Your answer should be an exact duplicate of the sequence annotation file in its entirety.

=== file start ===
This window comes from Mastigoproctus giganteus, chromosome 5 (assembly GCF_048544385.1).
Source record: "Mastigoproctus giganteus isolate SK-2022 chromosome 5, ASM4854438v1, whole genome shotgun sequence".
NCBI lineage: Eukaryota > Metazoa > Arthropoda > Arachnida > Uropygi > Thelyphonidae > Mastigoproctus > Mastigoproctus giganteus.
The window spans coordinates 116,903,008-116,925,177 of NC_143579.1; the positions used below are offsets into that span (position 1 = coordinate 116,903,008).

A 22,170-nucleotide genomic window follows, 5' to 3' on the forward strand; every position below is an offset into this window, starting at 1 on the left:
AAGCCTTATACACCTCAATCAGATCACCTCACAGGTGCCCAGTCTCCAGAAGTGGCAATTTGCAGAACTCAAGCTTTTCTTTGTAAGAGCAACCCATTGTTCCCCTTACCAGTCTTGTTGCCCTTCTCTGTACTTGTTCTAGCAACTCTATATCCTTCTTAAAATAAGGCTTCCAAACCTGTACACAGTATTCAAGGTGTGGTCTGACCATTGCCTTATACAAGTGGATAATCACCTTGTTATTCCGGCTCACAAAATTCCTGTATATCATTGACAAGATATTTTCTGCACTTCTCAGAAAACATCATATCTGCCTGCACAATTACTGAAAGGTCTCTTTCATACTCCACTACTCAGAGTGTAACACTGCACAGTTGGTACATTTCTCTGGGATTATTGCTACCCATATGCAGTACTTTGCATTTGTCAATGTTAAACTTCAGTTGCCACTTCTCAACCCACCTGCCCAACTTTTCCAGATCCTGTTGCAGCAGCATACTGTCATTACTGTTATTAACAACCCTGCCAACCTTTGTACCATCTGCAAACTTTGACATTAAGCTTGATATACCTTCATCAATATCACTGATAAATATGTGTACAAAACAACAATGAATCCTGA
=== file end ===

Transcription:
This window comes from Mastigoproctus giganteus, chromosome 5 (assembly GCF_048544385.1).
Source record: "Mastigoproctus giganteus isolate SK-2022 chromosome 5, ASM4854438v1, whole genome shotgun sequence".
NCBI lineage: Eukaryota > Metazoa > Arthropoda > Arachnida > Uropygi > Thelyphonidae > Mastigoproctus > Mastigoproctus giganteus.
The window spans coordinates 116,903,008-116,925,177 of NC_143579.1; the positions used below are offsets into that span (position 1 = coordinate 116,903,008).

A 22,170-nucleotide genomic window follows, 5' to 3' on the forward strand; every position below is an offset into this window, starting at 1 on the left:
AAGCCTTATACACCTCAATCAGATCACCTCACAGGTGCCCAGTCTCCAGAAGTGGCAATTTGCAGAACTCAAGCTTTTCTTTGTAAGAGCAACCCATTGTTCCCCTTACCAGTCTTGTTGCCCTTCTCTGTACTTGTTCTAGCAACTCTATATCCTTCTTAAAATAAGGCTTCCAAACCTGTACACAGTATTCAAGGTGTGGTCTGACCATTGCCTTATACAAGTGGATAATCACCTTGTTATTCCGGCTCACAAAATTCCTGTATATCATTGACAAGATATTTTCTGCACTTCTCAGAAAACATCATATCTGCCTGCACAATTACTGAAAGGTCTCTTTCATACTCCACTACTCAGAGTGTAACACTGCACAGTTGGTACATTTCTCTGGGATTATTGCTACCCATATGCAGTACTTTGCATTTGTCAATGTTAAACTTCAGTTGCCACTTCTCAACCCACCTGCCCAACTTTTCCAGATCCTGTTGCAGCAGCATACTGTCATTACTGTTATTAACAACCCTGCCAACCTTTGTACCATCTGCAAACTTTGACATTAAGCTTGATATACCTTCATCAATATCACTGATAAATATGTGTACAAAACAACAATGAATCCTGA